Following Steve Fraktor article on article on Google strategy I decided to dust out an drafted version of my vision of Google strategy I wrote following Google I/O 2013. Steve Faktor ask if Google will eat your business next? He is addressing this questions to start up or other innovative companies. While Google will steps on other people grass for sure, I was more impressed by the Google ability to provide an unified experience across channels and how Google might just become our next personal assistant.
Toward a unified experience
I am amazed by the work done by Google to offer a unique and comprehensive experience across its products. Google+ is becoming more a central identity management framework than a social network. Google+ is now the central repository for all your data and its where Google build your profile. For example any +1 from your network are now available through the maps or search interface. Thanks to the sign in with Google+ functionality, each Google products speaks to each other and data collected on one side is leveraged somewhere else providing an unified experience to the user and a deep profiling for Google ads program.
Each products on its own might not the best in its category (Google+ as social network, Google picture vs flikr …) but the overall experience beats most other services out there and as Steve Faktor points out, each products help to Google to get better data on you and thus better profile its ads. They also help Google to defend Internet usage time against competitors by making you staying longer on Google page rather going on Facebook.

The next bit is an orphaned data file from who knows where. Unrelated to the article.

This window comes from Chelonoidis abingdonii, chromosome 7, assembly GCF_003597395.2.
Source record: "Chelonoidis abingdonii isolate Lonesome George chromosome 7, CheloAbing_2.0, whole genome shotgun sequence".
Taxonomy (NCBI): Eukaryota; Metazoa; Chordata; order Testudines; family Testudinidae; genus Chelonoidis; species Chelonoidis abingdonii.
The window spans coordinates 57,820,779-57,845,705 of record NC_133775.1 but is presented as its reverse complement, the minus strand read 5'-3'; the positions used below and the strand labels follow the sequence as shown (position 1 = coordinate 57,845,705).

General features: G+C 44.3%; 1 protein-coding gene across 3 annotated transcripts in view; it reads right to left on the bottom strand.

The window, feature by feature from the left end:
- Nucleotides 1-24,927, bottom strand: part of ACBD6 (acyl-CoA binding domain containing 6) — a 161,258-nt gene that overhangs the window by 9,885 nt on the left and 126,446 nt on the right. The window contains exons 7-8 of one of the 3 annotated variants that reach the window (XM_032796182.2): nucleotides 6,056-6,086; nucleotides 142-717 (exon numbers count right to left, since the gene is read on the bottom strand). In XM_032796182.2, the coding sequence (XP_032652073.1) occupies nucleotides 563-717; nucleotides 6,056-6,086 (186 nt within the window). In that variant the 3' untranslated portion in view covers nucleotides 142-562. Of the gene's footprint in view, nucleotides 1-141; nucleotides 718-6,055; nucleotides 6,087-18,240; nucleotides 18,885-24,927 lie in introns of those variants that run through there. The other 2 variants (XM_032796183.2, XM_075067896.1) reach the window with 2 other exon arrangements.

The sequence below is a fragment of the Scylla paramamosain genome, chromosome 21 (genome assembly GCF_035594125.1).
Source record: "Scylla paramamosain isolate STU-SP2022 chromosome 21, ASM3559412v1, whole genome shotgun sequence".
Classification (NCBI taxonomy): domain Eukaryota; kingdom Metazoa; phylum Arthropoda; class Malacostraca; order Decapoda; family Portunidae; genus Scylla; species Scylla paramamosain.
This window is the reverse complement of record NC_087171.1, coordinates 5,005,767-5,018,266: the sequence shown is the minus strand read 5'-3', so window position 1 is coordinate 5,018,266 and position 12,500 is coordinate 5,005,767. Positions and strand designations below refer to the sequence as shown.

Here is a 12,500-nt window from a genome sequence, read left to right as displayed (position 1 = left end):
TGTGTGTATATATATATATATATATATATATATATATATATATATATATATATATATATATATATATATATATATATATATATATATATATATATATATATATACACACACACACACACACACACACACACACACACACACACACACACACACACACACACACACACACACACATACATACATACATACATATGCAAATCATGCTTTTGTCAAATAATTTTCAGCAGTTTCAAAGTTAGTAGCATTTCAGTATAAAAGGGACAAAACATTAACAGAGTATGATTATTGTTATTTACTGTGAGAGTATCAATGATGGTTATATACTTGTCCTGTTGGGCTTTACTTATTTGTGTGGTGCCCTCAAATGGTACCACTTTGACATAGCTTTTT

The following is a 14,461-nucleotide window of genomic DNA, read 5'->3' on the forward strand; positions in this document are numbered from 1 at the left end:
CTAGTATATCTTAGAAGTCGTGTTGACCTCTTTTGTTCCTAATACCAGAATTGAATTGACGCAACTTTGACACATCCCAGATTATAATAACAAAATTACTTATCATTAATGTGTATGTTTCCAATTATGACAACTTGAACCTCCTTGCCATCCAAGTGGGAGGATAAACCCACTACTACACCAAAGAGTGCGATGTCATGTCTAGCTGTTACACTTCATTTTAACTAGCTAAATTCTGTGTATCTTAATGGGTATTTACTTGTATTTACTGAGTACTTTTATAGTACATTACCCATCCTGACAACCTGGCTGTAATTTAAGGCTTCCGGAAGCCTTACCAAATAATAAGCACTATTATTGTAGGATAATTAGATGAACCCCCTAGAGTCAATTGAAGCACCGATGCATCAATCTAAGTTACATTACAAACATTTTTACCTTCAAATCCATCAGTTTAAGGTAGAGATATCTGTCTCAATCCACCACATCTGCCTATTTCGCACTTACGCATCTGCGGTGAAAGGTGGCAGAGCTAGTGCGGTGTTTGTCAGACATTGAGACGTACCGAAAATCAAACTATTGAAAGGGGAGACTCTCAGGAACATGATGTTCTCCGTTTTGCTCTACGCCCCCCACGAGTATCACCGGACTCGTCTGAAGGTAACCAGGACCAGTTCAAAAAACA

Will Google become your next personal assistant?
Google is working hard to make the human / machine dialogue flow more naturaly. Earlier this year Google start to leverage data and technology of Metaweb and Freebase (acquire in 2010) through the Knowledge Graph. Now combine this with the release of Google Now to help you to manage your agenda, basic search and reminders and Google Voice functionality (to search, translate or write email) and you have a powerful assistant in your pocket.
The need for a back office or skills to do those basic factual searches in behalf of manager, CEO or other people will decrease, since Google is doing for you and for free. Once you taste it will be hard to live without it and you will keep feeding Google algorithms with more personal data for their ads engine …. as Steve Faktor wrote: